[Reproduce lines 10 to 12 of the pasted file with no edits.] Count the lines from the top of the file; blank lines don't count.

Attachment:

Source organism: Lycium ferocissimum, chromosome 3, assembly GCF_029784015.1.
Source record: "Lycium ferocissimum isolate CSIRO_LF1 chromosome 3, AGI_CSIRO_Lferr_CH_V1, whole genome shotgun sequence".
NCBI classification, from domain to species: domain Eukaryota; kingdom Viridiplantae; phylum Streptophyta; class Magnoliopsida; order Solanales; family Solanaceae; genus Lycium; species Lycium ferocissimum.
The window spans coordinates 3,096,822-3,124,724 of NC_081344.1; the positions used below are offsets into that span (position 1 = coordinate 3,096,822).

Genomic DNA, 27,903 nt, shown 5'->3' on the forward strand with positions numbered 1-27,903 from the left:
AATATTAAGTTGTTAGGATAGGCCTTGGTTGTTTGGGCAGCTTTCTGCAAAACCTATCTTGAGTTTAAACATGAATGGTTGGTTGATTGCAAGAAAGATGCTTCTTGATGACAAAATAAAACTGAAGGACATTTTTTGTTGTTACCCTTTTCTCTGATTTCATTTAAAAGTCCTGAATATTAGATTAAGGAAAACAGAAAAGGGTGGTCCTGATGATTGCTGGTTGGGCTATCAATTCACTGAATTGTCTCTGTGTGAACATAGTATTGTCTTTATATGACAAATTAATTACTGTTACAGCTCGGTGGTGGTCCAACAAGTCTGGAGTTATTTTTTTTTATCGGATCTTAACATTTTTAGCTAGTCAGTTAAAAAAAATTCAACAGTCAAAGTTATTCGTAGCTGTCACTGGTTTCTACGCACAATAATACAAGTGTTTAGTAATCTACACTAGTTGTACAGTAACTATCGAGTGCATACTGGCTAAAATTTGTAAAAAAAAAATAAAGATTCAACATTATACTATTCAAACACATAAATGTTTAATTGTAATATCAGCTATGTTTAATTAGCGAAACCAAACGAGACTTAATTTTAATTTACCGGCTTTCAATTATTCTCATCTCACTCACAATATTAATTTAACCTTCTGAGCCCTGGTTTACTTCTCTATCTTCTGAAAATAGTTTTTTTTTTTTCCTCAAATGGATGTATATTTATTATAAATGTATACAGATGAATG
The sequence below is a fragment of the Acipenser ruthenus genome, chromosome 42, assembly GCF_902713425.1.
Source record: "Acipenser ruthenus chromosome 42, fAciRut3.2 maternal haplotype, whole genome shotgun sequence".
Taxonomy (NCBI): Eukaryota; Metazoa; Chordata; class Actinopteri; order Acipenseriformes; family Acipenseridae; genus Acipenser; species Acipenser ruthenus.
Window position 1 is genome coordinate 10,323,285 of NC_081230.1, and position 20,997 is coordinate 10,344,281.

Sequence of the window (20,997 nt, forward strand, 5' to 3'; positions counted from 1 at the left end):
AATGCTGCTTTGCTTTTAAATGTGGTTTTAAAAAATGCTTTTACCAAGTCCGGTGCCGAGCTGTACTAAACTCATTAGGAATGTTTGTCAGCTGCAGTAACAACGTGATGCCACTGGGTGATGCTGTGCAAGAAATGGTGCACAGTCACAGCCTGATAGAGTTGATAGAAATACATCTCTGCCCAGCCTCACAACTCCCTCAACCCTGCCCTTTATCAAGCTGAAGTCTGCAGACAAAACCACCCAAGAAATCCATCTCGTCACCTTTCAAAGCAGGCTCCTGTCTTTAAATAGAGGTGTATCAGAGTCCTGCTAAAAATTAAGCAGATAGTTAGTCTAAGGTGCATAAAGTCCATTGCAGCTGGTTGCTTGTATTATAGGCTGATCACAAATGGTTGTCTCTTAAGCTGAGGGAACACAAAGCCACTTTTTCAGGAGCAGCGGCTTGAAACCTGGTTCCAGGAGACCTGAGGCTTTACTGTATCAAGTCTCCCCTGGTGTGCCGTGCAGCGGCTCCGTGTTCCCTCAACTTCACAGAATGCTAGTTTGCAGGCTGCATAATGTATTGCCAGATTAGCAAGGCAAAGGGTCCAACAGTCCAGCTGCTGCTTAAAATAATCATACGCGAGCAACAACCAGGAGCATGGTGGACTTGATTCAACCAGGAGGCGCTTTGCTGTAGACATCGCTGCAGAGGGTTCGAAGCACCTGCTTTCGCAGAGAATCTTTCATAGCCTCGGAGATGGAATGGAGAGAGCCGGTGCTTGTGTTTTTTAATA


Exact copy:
Window position 1 is genome coordinate 10,323,285 of NC_081230.1, and position 20,997 is coordinate 10,344,281.

Sequence of the window (20,997 nt, forward strand, 5' to 3'; positions counted from 1 at the left end):
AATGCTGCTTTGCTTTTAAATGTGGTTTTAAAAAATGCTTTTACCAAGTCCGGTGCCGAGCTGTACTAAACTCATTAGGAATGTTTGTCAGCTGCAGTAACAACGTGATGCCACTGGGTGATGCTGTGCAAGAAATGGTGCACAGTCACAGCCTGATAGAGTTGATAGAAATACATCTCTGCCCAGCCTCACAACTCCCTCAACCCTGCCCTTTATCAAGCTGAAGTCTGCAGACAAAACCACCCAAGAAATCCATCTCGTCACCTTTCAAAGCAGGCTCCTGTCTTTAAATAGAGGTGTATCAGAGTCCTGCTAAAAATTAAGCAGATAGTTAGTCTAAGGTGCATAAAGTCCATTGCAGCTGGTTGCTTGTATTATAGGCTGATCACAAATGGTTGTCTCTTAAGCTGAGGGAACACAAAGCCACTTTTTCAGGAGCAGCGGCTTGAAACCTGGTTCCAGGAGACCTGAGGCTTTACTGTATCAAGTCTCCCCTGGTGTGCCGTGCAGCGGCTCCGTGTTCCCTCAACTTCACAGAATGCTAGTTTGCAGGCTGCATAATGTATTGCCAGATTAGCAAGGCAAAGGGTCCAACAGTCCAGCTGCTGCTTAAAATAATCATACGCGAGCAACAACCAGGAGCATGGTGGACTTGATTCAACCAGGAGGCGCTTTGCTGTAGACATCGCTGCAGAGGGTTCGAAGCACCTGCTTTCGCAGAGAATCTTTCATAGCCTCGGAGATGGAATGGAGAGAGCCGGTGCTTGTGTTTTTTAATA